An isolated farmhouse in Bavarian Germany. It is winter, 1922.
Six months before the Gruber family was murdered, their maid quit.
Not an unusual event itself, except for the reason.
She was terrified of the house, claiming it was haunted.
Before you write her off as a superstitious nut, you should know there were a lot of strange things happening at the small farmstead known as Hinterkaifeck.
Personal items kept vanishing. Other items, like an unfamiliar newspaper, were found in the home, and no one could explain how they got there.
Footsteps were heard in the attic, but no reason for them was ever discovered.
For some reason, the Gruber family, which included sixty-three-year-old Andreas Gruber, his seventy-two-year old wife Cäzilia, and their thirty-five-year-old widowed daughter Viktoria Gabriel, never went to the police about these events. Also living in the home were Viktoria’s children: Cäzilia, 7, and Josef, 2, and a new maid, Maria Baumgartner, 44.
A few days before the worst happened, Andreas found footprints in the snow leading from the edge of the forest to his home. Around the same time, a set of keys went missing.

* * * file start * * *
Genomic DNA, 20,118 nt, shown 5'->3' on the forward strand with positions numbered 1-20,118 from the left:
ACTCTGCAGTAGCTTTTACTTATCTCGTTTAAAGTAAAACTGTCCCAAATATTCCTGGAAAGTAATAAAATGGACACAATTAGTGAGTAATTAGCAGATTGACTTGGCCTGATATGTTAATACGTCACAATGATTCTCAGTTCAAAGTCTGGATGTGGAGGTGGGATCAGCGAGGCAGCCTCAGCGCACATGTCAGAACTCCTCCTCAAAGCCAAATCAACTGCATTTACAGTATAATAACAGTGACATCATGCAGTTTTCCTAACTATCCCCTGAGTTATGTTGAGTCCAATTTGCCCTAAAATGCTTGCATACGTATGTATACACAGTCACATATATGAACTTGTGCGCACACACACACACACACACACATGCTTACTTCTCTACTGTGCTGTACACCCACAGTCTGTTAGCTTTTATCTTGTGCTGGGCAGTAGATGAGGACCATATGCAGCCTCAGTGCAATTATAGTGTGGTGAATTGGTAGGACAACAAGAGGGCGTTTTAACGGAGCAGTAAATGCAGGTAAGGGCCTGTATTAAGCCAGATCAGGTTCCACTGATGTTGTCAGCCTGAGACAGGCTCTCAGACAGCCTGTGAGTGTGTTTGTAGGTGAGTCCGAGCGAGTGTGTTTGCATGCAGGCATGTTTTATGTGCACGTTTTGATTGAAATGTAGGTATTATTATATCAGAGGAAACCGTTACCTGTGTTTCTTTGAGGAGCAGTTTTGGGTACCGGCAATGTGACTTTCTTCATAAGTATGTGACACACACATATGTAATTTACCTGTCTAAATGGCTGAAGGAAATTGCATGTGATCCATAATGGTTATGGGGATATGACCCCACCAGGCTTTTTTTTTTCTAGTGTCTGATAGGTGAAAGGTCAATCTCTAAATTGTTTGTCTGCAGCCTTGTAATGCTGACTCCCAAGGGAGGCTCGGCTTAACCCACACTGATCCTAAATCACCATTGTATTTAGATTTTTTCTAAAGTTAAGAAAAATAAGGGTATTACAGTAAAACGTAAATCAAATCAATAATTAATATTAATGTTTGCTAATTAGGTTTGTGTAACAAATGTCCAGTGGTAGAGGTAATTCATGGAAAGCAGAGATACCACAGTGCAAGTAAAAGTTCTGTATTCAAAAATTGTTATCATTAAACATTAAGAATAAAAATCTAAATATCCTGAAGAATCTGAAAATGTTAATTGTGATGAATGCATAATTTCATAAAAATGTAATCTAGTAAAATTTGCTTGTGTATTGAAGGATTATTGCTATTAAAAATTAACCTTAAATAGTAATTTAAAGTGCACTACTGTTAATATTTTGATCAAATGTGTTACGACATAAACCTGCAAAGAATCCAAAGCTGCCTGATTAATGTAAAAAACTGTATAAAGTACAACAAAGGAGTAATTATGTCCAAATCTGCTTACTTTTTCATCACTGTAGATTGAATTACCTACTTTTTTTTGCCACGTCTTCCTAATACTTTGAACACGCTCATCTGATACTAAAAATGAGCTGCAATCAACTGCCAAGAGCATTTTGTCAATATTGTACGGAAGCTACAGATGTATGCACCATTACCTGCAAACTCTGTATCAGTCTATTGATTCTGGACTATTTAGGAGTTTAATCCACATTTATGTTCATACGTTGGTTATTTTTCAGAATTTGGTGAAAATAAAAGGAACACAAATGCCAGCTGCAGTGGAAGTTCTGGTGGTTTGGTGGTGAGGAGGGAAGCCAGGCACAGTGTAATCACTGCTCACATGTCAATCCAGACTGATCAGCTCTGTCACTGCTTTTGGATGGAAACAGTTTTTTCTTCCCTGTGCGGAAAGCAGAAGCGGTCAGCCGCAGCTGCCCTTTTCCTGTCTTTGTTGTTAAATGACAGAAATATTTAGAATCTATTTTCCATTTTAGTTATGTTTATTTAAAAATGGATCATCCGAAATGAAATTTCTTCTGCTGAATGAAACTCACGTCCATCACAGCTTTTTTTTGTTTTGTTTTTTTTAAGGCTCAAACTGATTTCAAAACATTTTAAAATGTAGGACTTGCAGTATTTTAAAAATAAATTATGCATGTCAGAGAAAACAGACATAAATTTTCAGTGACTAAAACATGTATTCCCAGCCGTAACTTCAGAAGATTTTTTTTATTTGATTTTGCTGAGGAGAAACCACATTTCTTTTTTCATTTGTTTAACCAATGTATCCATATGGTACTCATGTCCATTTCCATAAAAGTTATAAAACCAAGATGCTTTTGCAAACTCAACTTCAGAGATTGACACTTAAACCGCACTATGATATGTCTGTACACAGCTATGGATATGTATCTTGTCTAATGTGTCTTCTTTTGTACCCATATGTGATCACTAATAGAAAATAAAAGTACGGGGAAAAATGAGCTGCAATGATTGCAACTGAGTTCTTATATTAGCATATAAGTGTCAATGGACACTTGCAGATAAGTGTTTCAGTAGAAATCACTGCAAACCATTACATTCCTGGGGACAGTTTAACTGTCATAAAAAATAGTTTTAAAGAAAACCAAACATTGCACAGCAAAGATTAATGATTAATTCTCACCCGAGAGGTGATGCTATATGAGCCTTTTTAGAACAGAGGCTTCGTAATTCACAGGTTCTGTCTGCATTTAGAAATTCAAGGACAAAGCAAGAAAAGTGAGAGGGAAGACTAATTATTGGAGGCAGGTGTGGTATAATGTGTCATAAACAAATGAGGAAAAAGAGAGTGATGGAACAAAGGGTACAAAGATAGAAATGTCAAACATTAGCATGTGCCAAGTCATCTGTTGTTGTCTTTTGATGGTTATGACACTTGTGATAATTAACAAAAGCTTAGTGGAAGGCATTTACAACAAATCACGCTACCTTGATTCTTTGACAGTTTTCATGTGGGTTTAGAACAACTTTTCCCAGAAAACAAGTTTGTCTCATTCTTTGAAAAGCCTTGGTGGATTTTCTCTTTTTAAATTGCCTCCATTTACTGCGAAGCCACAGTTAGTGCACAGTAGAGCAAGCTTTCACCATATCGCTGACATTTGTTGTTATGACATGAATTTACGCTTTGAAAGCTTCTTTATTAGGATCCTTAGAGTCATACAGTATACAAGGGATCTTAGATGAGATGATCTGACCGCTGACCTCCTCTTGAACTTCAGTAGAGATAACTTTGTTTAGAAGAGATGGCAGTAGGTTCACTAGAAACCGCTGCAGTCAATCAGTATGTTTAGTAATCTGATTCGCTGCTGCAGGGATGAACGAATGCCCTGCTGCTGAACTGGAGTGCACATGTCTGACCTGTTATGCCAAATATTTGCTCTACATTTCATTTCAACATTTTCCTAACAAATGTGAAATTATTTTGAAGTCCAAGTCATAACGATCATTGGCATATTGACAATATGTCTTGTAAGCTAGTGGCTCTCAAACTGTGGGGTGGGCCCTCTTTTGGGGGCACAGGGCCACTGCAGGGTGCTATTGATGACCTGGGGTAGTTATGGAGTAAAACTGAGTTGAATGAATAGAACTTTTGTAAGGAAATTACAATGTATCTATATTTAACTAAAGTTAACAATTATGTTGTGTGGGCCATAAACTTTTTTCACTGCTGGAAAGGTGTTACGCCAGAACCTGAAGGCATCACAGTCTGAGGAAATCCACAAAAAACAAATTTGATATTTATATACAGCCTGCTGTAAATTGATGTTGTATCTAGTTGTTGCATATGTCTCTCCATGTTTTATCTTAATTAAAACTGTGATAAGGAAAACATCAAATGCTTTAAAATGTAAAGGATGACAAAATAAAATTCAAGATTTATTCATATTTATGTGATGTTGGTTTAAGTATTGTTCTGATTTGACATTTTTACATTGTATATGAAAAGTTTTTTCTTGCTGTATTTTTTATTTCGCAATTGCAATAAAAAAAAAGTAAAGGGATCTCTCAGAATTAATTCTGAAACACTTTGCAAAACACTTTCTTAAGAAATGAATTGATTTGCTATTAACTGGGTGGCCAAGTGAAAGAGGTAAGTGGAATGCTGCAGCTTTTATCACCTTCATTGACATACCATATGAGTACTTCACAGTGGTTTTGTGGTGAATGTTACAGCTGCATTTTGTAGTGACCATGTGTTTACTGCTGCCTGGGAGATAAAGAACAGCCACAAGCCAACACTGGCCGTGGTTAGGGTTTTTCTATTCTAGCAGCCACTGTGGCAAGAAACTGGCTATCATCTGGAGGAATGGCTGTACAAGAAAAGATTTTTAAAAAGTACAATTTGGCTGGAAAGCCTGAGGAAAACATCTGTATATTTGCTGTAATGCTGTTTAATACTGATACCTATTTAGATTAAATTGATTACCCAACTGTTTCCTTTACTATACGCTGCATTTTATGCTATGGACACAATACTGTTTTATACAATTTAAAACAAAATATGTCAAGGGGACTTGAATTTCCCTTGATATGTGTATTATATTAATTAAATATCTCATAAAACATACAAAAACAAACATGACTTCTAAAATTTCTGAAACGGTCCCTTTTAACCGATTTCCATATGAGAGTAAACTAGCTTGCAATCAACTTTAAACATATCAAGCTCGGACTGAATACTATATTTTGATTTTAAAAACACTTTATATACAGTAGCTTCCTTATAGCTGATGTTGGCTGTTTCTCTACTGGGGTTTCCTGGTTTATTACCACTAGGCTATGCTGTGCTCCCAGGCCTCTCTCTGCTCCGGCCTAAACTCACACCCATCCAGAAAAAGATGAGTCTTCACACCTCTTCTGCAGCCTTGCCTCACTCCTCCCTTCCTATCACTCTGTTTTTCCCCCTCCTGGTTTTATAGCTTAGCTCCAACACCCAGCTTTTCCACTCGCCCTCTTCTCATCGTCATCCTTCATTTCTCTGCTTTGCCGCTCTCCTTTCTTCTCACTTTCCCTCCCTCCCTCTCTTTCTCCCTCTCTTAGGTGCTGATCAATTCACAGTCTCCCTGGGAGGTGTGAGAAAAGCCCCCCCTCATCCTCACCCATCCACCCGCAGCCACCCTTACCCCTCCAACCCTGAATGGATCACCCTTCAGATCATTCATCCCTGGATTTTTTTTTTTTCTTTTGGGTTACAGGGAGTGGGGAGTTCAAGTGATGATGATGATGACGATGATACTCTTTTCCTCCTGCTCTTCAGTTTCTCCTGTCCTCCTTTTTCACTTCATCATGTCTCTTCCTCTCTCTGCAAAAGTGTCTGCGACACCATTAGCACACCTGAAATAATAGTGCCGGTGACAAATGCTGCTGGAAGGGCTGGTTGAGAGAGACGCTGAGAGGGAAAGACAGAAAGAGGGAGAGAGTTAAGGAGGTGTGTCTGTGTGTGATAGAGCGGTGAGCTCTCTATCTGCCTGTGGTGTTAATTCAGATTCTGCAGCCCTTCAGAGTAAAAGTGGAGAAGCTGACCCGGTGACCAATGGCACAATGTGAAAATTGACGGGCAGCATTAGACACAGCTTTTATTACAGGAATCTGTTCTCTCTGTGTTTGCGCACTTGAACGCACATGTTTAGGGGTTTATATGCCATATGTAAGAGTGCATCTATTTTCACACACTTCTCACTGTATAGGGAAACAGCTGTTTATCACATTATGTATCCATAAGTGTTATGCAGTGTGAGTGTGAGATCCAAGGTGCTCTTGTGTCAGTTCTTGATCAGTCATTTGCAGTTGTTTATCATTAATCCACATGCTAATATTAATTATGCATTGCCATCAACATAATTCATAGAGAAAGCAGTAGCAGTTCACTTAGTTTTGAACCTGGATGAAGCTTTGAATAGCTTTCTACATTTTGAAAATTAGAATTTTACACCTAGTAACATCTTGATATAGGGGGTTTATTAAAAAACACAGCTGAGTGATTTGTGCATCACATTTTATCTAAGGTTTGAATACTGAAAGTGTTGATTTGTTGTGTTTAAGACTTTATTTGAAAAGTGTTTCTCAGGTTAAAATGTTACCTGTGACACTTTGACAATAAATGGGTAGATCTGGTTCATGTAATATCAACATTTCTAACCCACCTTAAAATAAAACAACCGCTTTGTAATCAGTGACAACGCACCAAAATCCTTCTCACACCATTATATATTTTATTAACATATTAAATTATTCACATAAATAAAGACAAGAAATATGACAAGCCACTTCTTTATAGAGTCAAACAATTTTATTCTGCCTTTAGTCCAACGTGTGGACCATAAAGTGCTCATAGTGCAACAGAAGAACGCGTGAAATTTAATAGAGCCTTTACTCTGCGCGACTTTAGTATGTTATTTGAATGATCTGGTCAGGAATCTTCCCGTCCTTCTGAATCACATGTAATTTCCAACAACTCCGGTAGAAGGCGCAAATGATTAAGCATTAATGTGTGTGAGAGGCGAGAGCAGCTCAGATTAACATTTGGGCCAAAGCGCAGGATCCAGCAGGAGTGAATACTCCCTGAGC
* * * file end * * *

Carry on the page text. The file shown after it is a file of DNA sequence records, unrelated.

On April 4, concerned neighbours visited the house to make sure the Grubers were okay, as the family hadn’t been seen for several days. What greeted them was a scene of unimaginable horror.
Andreas and Cäzilia, along with Viktoria and her daughter, had been brutally murdered. They’d been killed with a mattock, a weapon that’s a cross between a pick and an axe. Chillingly, the little girl had survived for several hours after the attack, pulling out her hair in clumps.
The maid and the little boy had been slaughtered in their bedrooms. It was a grisly end to Maria’s very first day of work at Hinterkaifeck.
When the police arrived, they discovered a bizarre crime scene. It was obvious the murderer had spent considerable time in the house. The farm’s animals had been fed and taken care of, and neighbours had seen smoke rising from the chimney at Hinterkaifeck after the family was dead. Whoever the mysterious killer was, he’d felt comfortable enough in the home to cook himself a few meals.
The most obvious motive for the massacre was robbery, but the police ruled that out when they found a large sum of money in the house. The Munich investigators questioned over a hundred suspects, but no one was ever charged with the crime.
And that’s far from the most disturbing thing about this case. In an attempt to solve the mystery, the corpses were beheaded, their skulls sent to a clairvoyant in Munich. However, the skulls went missing and were never returned. As a result, the Gruber family was buried without their heads.
The case intrigues people to this day, but no one has been able to solve it. Why do you think the killer stayed in the house for so long, without making much effort to hide his presence?
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